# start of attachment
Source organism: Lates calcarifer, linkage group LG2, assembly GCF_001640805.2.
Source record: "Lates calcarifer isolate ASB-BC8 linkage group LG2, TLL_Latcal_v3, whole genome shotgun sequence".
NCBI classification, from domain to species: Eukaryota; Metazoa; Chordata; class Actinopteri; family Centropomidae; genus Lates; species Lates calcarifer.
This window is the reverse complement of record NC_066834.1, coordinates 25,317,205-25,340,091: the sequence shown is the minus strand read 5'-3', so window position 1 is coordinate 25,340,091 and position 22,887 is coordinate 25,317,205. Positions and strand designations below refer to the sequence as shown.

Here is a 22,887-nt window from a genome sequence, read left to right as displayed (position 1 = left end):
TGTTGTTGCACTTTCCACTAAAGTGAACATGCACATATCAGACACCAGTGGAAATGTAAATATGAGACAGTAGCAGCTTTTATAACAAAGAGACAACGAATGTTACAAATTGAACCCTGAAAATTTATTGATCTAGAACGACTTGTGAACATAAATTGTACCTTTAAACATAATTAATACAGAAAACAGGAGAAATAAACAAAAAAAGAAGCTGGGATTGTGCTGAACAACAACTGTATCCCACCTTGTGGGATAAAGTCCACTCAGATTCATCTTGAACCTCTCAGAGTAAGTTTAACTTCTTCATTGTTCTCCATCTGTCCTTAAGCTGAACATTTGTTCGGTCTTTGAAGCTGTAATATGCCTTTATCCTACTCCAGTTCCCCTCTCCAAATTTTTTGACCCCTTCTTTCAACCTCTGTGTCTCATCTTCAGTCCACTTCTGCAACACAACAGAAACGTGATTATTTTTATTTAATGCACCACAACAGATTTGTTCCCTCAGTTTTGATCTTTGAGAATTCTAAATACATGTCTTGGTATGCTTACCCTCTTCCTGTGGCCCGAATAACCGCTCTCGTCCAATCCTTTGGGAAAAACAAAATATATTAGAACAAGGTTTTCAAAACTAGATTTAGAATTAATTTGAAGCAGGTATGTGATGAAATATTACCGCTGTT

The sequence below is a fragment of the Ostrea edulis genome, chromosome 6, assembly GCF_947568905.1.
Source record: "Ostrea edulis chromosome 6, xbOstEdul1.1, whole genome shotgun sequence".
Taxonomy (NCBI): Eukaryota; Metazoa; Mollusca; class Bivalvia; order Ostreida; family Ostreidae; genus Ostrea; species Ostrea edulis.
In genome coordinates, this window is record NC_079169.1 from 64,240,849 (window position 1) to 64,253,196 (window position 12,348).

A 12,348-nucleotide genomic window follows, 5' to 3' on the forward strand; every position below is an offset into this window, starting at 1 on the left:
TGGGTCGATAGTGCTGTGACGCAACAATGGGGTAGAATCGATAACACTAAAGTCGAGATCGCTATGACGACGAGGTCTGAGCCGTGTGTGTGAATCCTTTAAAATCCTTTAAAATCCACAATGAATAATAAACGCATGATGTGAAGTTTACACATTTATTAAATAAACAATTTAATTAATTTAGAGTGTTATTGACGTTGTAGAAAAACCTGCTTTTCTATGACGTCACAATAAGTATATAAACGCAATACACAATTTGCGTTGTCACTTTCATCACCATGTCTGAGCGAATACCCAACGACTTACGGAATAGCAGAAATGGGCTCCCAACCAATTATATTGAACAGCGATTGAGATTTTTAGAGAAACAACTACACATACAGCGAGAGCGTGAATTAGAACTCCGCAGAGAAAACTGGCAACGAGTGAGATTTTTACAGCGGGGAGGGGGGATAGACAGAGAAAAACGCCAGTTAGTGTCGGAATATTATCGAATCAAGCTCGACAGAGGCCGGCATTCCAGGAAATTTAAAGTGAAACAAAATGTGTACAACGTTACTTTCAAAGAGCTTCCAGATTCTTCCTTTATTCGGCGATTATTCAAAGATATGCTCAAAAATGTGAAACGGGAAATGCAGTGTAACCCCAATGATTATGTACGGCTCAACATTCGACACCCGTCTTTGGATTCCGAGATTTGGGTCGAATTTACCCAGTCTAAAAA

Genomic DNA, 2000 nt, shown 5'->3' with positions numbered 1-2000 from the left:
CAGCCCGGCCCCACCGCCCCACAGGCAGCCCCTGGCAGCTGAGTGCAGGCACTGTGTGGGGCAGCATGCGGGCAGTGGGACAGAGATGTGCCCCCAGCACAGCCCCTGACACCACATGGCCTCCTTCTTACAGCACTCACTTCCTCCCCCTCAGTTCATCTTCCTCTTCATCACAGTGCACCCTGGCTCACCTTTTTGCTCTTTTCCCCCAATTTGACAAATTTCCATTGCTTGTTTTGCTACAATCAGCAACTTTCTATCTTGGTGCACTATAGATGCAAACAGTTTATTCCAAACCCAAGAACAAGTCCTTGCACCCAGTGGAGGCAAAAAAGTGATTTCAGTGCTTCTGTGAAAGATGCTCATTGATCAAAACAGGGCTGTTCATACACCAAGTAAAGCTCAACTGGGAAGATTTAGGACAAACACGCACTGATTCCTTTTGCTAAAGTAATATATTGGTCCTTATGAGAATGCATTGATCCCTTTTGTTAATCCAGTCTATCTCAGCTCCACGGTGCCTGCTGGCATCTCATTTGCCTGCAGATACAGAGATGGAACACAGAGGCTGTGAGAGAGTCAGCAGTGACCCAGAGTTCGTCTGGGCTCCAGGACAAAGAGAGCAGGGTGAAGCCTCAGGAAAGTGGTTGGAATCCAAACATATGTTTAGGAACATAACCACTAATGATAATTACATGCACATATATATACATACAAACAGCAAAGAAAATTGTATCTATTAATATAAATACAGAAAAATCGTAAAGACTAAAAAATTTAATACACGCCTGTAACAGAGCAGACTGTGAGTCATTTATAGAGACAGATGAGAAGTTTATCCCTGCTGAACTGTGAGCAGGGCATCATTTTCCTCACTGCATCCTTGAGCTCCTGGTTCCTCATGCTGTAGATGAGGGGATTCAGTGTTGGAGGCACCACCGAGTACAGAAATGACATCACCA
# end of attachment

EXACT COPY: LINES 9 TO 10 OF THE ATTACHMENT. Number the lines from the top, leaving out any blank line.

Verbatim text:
Taxonomy (NCBI): Eukaryota; Metazoa; Mollusca; class Bivalvia; order Ostreida; family Ostreidae; genus Ostrea; species Ostrea edulis.
In genome coordinates, this window is record NC_079169.1 from 64,240,849 (window position 1) to 64,253,196 (window position 12,348).